Lorenzo de' Medici, Duke of Urbino

From Wikipedia, the free encyclopedia
Jump to: navigation, search
Lorenzo II de' Medici
Portrait of Lorenzo di Medici.jpg
Lord of Florence
Reign 17 March 1516 – 4 May 1519
Predecessor Giuliano de' Medici
Successor Giulio de' Medici
Born (1492-09-12)12 September 1492
Florence, Republic of Florence
Died 4 May 1519(1519-05-04) (aged 26)
Careggi, Republic of Florence
Noble family Medici
Spouse(s) Madeleine de La Tour d'Auvergne
Issue
Father Piero the Unfortunate
Mother Alfonsina Orsini

Lorenzo di Piero de' Medici (Italian pronunciation: [lo'rentso di 'pjɛːro de ˈmɛːditʃi]), (12 September 1492 – 4 May 1519)[1] was the ruler of Florence from 1516 until his death in 1519. He was also Duke of Urbino during the same period. His daughter Catherine de' Medici became Queen Consort of France, while his illegitimate son, Alessandro de' Medici, became the first Duke of Florence.

Early life[edit]

Lorenzo was born in Florence on 12 September 1492, a son of Piero di Lorenzo de' Medici and Alfonsina Orsini. His paternal grandparents were Lorenzo the Magnificent and Clarice Orsini. His maternal grandparents were Roberto Orsini, Count of Tagliacozzo, and Catherine San Severino.

In 1510, while the Medici family were living near Rome, a black servant in their household - identified in documents as Simonetta da Collevecchio - gave birth to a son, Alessandro de Medici, whom Lorenzo officially recognized as his illegitimate son. In 1531, Alessandro de' Medici became Florence's first hereditary monarch.[2]

Career[edit]

Lorenzo became lord of Florence in August 1513, after his uncle, Giuliano de' Medici, handed over control of its government. Ambitious by nature, Lorenzo lacked patience with Florence's republican system of government, and thus in 1516, convinced his uncle, Pope Leo X to make him Duke of Urbino at the age of 24.[3] So began a conflict with the city's previous duke, Francesco Maria I della Rovere, who in 1517 recaptured the city, only to have it retaken by Lorenzo in the protracted War of Urbino, with the latter commanding of a 10,000 man army. During battle, Lorenzo was wounded and afterward retired to Tuscany; however, he regained the duchy via treaty signed in September 1517.[4] Following Lorenzo's death in 1519, Urbino reverted to the Della Rovere family.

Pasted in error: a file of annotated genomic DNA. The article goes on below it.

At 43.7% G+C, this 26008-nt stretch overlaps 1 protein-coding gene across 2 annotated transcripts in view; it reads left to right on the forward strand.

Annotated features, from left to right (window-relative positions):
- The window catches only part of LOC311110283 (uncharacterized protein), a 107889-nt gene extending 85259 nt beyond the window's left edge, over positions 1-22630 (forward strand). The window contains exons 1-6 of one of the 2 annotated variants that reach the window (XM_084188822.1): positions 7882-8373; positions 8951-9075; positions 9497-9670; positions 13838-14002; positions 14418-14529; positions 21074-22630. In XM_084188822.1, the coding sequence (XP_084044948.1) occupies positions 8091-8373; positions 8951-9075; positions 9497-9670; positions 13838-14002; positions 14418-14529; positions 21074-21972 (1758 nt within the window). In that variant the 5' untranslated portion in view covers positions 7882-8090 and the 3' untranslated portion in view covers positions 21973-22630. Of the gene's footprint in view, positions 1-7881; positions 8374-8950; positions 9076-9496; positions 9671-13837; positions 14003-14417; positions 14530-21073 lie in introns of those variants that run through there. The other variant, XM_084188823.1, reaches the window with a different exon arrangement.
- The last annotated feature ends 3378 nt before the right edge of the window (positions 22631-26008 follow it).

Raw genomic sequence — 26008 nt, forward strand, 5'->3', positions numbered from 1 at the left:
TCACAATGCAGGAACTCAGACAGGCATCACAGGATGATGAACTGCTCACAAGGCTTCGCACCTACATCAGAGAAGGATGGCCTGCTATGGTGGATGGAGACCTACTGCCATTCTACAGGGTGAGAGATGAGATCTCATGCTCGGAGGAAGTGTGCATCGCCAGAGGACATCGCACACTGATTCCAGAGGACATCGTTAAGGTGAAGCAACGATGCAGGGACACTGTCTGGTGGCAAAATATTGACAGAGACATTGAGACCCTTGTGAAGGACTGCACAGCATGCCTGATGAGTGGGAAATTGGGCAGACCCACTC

As Duke of Urbino, Lorenzo married Madeleine de la Tour, daughter of the Count of Auvergne, on 13 June 1518. The marriage produced a daughter, Catherine, who was born in 1519. Catherine de' Medici went on to become Queen of France, via a marriage the future King Henry II of France, arranged by her cousin, the Medici Pope Clement VII.[5]

Only 21 days after Catherine de' Medici's birth, Lorenzo died of syphilis. His daughter was raised primarily by the Medici Popes, Leo X and Clement VII, and their surrogates. Lorenzo's tomb is in the Medici Chapel of Florence's Church of San Lorenzo, adorned by Michelangelo's sculpture Pensieroso, representing the Duke. Its companion piece, also sculpted by Michelangelo, represents Lorenzo's uncle Giuliano di Lorenzo de' Medici. In sharing the same name with his illustrious grandfather, Lorenzo the Magnificent, the Duke's tomb is often mistaken for that of his relative.[6][7]

Famously, Niccolò Machiavelli dedicated his political treatise The Prince to Lorenzo to inform him of tactics to use in unifying Italy.[8]

Ancestry[edit]

See also[edit]

Notes[edit]

External links[edit]

Lorenzo II de' Medici
Born: 12 September 1492 Died: 4 May 1519
Italian nobility
Preceded by
Francesco Maria I della Rovere
Duke of Urbino
1516–1519
Succeeded by
Francesco Maria I della Rovere